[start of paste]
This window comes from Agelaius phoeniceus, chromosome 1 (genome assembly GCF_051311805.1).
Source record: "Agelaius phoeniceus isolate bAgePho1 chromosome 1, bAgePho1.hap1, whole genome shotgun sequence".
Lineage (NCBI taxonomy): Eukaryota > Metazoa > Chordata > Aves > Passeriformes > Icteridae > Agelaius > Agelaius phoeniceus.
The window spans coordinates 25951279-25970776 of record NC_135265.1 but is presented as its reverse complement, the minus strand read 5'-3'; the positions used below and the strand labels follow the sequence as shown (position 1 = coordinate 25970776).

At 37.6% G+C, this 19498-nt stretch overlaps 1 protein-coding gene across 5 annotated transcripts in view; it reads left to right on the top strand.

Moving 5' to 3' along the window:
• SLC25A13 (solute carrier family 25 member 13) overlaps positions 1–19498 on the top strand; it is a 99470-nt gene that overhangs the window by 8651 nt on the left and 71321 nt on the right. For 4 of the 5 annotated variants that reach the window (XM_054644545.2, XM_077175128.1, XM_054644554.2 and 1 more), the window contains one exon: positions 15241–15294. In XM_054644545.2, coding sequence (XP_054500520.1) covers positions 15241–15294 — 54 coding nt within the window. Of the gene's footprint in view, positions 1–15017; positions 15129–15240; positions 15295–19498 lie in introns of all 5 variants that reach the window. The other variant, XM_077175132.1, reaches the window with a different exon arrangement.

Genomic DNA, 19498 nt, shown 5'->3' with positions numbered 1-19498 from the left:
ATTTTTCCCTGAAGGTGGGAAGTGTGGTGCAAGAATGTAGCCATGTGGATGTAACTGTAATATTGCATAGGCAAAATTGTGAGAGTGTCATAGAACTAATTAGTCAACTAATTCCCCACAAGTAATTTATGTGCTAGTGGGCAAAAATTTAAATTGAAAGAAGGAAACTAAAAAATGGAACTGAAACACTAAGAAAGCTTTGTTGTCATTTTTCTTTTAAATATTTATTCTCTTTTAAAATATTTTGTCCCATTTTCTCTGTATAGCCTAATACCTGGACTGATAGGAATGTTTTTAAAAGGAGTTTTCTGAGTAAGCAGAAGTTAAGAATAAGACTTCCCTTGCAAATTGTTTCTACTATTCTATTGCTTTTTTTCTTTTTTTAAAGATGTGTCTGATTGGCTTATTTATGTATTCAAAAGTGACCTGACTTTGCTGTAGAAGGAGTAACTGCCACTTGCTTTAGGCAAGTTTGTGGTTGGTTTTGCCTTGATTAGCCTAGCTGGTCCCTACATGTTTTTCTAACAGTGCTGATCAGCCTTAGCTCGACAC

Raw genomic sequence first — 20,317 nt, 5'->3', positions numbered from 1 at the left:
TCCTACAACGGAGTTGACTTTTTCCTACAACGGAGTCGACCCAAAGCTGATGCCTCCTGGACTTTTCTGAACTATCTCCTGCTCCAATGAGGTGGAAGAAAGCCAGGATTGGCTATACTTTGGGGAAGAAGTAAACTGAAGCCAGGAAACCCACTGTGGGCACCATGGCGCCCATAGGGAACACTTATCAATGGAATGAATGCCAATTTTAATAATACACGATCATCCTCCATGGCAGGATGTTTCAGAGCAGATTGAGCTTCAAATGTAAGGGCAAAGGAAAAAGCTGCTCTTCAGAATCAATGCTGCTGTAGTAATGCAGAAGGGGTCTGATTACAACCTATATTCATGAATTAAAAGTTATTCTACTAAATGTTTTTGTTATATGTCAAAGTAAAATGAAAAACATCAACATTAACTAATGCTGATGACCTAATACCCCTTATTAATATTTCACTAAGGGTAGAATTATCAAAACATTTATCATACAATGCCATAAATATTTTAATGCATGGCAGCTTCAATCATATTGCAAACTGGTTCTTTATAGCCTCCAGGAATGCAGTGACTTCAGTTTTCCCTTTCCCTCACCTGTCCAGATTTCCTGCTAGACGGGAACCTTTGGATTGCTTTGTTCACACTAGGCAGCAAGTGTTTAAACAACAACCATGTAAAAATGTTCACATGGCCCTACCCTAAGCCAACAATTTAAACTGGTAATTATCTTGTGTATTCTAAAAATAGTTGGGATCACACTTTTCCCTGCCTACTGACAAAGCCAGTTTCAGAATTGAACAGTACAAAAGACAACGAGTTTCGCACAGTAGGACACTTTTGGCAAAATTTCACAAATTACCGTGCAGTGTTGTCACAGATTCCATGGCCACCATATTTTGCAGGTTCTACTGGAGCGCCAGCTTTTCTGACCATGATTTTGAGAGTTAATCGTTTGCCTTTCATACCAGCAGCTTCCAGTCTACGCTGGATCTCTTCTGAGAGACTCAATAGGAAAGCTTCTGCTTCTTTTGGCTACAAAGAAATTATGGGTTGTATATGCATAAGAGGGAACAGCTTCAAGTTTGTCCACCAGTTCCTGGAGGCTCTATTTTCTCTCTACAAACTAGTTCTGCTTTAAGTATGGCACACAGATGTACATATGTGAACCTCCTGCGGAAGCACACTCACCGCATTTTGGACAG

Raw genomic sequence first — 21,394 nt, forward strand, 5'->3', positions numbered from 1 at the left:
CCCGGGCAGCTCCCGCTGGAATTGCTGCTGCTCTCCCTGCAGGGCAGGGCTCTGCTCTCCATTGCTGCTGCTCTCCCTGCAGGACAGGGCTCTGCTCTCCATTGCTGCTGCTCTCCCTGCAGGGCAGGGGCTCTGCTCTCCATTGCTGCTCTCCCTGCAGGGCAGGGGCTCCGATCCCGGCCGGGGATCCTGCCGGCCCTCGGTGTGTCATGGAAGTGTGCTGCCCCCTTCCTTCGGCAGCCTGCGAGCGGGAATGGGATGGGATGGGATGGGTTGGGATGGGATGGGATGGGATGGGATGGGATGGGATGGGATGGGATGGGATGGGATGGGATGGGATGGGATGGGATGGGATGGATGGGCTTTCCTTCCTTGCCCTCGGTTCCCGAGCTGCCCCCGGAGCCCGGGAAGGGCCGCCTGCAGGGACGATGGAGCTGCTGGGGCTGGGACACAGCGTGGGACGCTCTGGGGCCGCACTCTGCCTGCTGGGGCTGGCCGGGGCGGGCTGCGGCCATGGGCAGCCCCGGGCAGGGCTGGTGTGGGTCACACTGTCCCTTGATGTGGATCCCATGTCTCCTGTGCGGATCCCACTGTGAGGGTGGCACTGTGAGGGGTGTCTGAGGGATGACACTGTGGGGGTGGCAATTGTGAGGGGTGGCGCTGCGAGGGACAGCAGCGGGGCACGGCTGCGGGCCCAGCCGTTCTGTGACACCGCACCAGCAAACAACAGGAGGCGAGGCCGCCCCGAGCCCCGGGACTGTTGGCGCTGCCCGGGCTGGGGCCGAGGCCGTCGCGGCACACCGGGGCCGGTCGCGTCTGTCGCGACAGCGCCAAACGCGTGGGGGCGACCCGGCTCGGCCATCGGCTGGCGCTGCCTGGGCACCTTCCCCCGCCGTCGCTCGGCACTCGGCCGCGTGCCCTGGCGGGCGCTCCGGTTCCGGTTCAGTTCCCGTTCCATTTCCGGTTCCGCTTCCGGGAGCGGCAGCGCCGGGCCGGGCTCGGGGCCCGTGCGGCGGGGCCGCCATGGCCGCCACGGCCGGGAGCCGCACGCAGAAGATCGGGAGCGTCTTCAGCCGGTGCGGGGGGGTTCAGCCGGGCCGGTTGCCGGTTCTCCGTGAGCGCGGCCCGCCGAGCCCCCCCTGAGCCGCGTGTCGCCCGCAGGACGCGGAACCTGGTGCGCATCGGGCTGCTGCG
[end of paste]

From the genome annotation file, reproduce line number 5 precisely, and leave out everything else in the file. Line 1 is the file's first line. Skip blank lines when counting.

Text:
At 37.6% G+C, this 19498-nt stretch overlaps 1 protein-coding gene across 5 annotated transcripts in view; it reads left to right on the top strand.